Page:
Barbiturates are synthetic central nervous system (CNS) depressants used as sedatives and to treat anxiety and seizures. They range in action from inducing mild sedation to general anesthesia and may result in coma.
Barbiturates are pharmaceutical drugs that can be short-acting, intermediate-acting, or long-acting. Common barbiturates include phenobarbital (Luminal), pentobarbital (Nembutal), secobarbital (Seconal), and amobarbital (Amytal).
Although they are most commonly prescribed for sleep difficulties, these drugs are also regularly misused. In fact, the National Survey on Drug Use and Health (NSDUH) reported that as many as 330,000 people were currently using a sedative drug recreationally in the month before a 2014 survey.
Barbiturates can be misused by taking pills without a prescription or medical need or by tampering with the form of the medication, such as crushing it and diluting it in water for injection. These depressants are sometimes called “downers” and are often misused for recreational purposes to induce pleasant sensations of relaxation and feelings of euphoria, not unlike alcohol intoxication. They are also used to offset “uppers”—stimulant drugs such as cocaine and methamphetamine.
Barbiturates can remain in a person’s system for 4-16 hours, depending on the length of action of the drug used. They are very easy to overdose on and are also considered to be highly addictive, as a person can rapidly develop tolerance and become physiologically dependent on them. As such, barbiturate misuse is quite risky, both in the short-term and long run.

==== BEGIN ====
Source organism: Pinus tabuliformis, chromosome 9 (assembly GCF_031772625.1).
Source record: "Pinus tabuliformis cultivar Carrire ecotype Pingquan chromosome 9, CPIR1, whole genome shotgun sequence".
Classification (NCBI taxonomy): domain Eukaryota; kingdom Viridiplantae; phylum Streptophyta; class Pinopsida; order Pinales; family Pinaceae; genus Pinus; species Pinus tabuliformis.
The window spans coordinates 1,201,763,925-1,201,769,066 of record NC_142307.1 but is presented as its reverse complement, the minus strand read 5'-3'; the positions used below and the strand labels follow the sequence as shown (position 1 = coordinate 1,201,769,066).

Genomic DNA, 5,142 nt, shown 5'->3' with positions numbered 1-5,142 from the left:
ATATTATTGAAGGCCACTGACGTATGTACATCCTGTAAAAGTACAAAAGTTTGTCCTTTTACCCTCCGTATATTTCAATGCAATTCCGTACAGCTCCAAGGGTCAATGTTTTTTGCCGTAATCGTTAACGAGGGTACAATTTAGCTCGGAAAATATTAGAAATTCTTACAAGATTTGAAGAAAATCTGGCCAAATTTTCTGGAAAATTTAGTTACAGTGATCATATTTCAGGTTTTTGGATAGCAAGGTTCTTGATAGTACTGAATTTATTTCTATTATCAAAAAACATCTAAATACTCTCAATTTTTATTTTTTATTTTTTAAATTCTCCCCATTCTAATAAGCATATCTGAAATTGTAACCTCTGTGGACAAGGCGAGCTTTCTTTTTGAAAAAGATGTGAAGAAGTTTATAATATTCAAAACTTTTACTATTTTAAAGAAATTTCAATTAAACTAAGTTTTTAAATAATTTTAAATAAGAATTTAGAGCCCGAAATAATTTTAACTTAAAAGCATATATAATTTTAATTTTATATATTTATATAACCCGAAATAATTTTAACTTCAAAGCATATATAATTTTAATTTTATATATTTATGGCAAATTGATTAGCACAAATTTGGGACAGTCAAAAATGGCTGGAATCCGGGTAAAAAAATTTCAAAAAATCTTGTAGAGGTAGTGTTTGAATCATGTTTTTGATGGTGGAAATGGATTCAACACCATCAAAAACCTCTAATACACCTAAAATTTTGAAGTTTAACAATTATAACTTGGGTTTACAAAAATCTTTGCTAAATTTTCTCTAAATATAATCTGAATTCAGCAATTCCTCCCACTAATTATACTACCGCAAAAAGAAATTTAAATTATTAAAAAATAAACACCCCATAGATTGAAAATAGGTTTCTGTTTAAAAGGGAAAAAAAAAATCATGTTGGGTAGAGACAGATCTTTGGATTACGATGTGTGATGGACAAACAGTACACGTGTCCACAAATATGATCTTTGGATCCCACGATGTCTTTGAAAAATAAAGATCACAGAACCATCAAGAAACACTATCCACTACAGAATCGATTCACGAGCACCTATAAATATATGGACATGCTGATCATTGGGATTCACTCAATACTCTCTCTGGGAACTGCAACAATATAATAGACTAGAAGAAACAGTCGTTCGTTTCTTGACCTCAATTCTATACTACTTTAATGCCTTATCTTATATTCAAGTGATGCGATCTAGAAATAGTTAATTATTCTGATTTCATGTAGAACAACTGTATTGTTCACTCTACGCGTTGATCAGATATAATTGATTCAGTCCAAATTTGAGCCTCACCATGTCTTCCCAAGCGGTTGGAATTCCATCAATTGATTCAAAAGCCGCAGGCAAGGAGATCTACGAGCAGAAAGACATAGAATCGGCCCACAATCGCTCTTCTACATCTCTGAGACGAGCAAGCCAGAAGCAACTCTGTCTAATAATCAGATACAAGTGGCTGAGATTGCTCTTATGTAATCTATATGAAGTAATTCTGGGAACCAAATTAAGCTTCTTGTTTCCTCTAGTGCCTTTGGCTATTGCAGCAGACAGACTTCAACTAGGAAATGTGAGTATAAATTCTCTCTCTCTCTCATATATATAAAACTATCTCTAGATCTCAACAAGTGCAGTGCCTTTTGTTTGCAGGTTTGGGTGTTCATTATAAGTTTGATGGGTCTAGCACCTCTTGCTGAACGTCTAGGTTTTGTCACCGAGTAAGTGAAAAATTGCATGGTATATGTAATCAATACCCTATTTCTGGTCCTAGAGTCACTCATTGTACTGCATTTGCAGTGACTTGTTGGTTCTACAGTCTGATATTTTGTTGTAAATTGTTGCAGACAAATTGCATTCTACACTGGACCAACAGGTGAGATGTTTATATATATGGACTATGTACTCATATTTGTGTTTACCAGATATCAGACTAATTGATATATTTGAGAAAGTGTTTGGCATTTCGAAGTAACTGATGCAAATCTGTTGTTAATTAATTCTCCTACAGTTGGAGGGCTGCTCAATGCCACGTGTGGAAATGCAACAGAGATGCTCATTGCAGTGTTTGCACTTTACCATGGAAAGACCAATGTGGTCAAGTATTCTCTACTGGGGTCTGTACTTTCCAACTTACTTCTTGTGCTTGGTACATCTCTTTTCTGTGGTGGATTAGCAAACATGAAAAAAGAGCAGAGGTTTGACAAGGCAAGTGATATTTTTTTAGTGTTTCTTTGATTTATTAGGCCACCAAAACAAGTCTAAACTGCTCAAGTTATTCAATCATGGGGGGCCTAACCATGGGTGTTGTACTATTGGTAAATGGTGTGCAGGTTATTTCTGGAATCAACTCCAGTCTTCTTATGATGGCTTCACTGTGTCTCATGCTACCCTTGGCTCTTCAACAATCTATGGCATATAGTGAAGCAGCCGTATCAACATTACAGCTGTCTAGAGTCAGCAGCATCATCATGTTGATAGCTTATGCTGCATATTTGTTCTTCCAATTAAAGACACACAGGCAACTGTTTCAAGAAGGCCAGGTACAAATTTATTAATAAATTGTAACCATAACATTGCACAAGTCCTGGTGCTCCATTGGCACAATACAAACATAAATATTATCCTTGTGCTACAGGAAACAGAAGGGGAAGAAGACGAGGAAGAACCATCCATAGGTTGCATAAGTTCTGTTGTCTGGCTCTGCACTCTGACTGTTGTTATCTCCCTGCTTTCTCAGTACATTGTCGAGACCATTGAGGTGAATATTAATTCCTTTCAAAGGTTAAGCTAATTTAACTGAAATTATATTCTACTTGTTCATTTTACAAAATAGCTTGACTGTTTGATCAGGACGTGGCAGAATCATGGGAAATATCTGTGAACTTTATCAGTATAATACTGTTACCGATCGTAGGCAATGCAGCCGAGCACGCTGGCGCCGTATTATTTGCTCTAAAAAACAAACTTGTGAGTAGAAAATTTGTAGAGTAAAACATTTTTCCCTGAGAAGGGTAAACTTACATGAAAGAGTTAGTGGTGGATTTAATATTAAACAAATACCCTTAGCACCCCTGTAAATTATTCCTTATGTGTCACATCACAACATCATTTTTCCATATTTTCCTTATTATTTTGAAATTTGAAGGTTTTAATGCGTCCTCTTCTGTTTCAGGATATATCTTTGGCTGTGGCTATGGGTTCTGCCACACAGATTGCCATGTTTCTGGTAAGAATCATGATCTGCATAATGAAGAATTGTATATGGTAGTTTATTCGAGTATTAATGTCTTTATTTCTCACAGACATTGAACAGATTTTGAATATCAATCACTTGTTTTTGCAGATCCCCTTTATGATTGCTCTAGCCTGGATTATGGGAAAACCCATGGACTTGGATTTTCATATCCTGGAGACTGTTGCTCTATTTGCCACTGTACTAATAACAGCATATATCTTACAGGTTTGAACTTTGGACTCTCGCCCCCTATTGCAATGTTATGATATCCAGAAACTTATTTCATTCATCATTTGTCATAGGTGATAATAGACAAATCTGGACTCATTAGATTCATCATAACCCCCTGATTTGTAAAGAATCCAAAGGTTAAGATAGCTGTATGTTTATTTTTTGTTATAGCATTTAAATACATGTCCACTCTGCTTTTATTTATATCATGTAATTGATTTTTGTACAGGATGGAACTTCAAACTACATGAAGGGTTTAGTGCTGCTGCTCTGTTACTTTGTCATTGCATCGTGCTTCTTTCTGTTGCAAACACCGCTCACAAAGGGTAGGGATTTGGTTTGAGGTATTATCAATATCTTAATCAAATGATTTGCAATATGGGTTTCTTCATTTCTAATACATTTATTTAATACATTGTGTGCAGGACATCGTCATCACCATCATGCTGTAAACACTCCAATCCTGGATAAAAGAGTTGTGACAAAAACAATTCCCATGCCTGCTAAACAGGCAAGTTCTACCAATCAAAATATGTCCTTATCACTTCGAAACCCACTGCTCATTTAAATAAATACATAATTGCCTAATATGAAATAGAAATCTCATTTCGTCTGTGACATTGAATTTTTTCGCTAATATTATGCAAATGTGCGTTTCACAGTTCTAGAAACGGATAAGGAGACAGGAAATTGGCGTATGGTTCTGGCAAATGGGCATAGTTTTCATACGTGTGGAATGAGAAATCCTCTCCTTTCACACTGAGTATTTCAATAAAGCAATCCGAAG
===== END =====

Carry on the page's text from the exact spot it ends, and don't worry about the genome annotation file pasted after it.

Risks of Barbiturate Abuse
The use of barbiturates can prove fatal even in small doses. Due to the long-acting properties of some barbiturates, these drugs can stay in a person’s system for an extended period, and if a person takes more during this time, it may then lead to a toxic accumulation.
Also, the more barbiturates the person uses, the more tolerant of their mind-altering effects he or she becomes. The same is not true of an individual’s tolerance to the drugs’ life-threatening effects, however, and frequent, repeated use of these drugs skyrockets the risk for a lethal overdose.
The Global Information Network About Drugs (GINAD) reports that an estimated 3,000 people die from an overdose related to barbiturates in the U.S. each year. Furthermore, approximately 60% of those overdoses are accidental, while the other 40% are reported as attempted suicides.
Signs of a barbiturate overdose include the following:
- Clammy skin
- Dilated pupils
- Weak pulse
- Loss of consciousness
- Respiratory depression
Since barbiturates are CNS depressants, just like alcohol, they can reduce a person’s inhibitions, promote sociability and increase the risk of engaging in potentially impulsive and dangerous behavior.
Barbiturate Side Effects
Other side effects of barbiturate intoxication include the following:
- Slurred speech
- Impaired coordination
- Slow or unsteady movement
- Mental fogginess
- Difficulty concentrating
- Poor judgment
- Gastrointestinal issues
- Aggressive behavior
Mixing these drugs with other substances, especially other CNS depressants such as alcohol, opioids, or benzodiazepines, increases all risk factors. Doing so can diminish respiration and cardiovascular functions to perilously low levels, which can be life-threatening.
Those who abuse barbiturates via injection may also be at an increased risk of contracting infectious diseases, such as HIV/AIDS or hepatitis, as the result of sharing unclean needles. The risk of contracting a sexually transmitted disease due to impaired judgment and unsafe sexual behavior is also increased by excessive barbiturate use.
Effects of Long-Term Barbiturate Use
According to the Drug Abuse Warning Network (DAWN), in 2011, nearly 20,000 people in the U.S. received care in an emergency room for an adverse reaction to barbiturate abuse. Using these drugs regularly can result in breathing problems and lead to bronchitis and pneumonia.
Other effects caused by the long-term use of barbiturates include the following:
- Memory impairments
- Reduced attention span